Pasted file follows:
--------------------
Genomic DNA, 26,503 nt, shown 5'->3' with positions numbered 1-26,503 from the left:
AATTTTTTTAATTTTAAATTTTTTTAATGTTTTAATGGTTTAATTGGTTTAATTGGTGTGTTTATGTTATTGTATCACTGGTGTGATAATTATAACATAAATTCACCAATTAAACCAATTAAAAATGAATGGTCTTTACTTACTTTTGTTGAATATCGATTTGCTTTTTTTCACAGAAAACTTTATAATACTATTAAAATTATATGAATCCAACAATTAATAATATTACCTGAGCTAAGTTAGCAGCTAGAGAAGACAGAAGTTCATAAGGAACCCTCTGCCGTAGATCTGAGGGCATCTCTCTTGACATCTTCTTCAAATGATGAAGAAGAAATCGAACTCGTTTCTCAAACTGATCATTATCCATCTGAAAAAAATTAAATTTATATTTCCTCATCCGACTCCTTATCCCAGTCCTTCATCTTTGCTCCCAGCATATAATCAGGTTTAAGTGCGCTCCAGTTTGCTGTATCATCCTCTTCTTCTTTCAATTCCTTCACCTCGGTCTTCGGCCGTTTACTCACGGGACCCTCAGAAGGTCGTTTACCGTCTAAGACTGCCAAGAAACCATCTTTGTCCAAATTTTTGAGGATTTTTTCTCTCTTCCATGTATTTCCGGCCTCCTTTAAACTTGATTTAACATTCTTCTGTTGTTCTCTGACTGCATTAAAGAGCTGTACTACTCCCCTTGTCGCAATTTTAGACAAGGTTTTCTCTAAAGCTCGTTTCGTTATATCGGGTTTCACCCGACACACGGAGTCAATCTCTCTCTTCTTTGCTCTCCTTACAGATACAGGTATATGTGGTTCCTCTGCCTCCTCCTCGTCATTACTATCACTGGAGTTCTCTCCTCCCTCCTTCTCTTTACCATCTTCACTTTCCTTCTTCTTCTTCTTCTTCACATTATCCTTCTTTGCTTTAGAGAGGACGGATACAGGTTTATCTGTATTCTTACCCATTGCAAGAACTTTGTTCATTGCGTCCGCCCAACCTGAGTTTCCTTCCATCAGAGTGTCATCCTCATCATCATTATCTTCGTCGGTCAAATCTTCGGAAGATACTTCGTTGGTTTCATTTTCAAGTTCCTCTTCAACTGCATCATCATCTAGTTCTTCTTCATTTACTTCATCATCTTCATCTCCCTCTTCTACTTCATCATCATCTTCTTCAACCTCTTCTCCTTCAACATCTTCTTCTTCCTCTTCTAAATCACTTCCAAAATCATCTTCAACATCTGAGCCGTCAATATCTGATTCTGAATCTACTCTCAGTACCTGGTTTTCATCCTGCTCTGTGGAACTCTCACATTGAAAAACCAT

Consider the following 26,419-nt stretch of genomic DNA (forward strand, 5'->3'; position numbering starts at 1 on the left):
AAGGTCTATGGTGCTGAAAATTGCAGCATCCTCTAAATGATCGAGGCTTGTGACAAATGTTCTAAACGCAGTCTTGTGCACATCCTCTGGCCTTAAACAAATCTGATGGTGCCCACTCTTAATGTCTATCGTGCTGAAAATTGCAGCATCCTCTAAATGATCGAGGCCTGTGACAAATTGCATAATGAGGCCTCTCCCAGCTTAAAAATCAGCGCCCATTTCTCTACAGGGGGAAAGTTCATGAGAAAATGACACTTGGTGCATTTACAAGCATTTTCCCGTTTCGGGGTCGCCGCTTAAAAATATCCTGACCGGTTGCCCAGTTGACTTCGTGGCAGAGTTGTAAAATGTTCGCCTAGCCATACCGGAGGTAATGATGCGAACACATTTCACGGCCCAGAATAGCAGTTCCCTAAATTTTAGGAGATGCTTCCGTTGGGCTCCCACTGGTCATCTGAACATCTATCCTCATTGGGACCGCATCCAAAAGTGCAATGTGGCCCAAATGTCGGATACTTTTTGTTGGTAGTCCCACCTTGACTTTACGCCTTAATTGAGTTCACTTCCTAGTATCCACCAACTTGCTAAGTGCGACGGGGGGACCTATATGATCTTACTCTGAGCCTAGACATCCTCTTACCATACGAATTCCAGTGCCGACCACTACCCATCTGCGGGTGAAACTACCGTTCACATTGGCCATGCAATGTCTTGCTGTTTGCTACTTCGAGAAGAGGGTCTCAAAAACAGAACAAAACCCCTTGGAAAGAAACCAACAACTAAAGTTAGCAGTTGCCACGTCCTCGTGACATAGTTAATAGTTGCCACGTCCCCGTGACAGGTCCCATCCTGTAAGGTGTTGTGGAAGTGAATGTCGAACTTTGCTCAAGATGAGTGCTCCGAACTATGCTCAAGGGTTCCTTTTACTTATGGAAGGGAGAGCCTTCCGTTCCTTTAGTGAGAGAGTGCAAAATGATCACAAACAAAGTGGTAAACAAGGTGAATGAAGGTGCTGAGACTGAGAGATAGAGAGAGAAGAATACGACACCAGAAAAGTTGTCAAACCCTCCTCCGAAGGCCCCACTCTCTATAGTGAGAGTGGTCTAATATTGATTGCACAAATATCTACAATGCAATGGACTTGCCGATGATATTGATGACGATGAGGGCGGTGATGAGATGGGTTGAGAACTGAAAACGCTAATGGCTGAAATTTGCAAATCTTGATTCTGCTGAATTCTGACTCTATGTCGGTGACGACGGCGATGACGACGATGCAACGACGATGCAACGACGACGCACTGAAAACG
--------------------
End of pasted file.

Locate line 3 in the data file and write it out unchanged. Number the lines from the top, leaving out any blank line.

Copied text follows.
Consider the following 26,419-nt stretch of genomic DNA (forward strand, 5'->3'; position numbering starts at 1 on the left):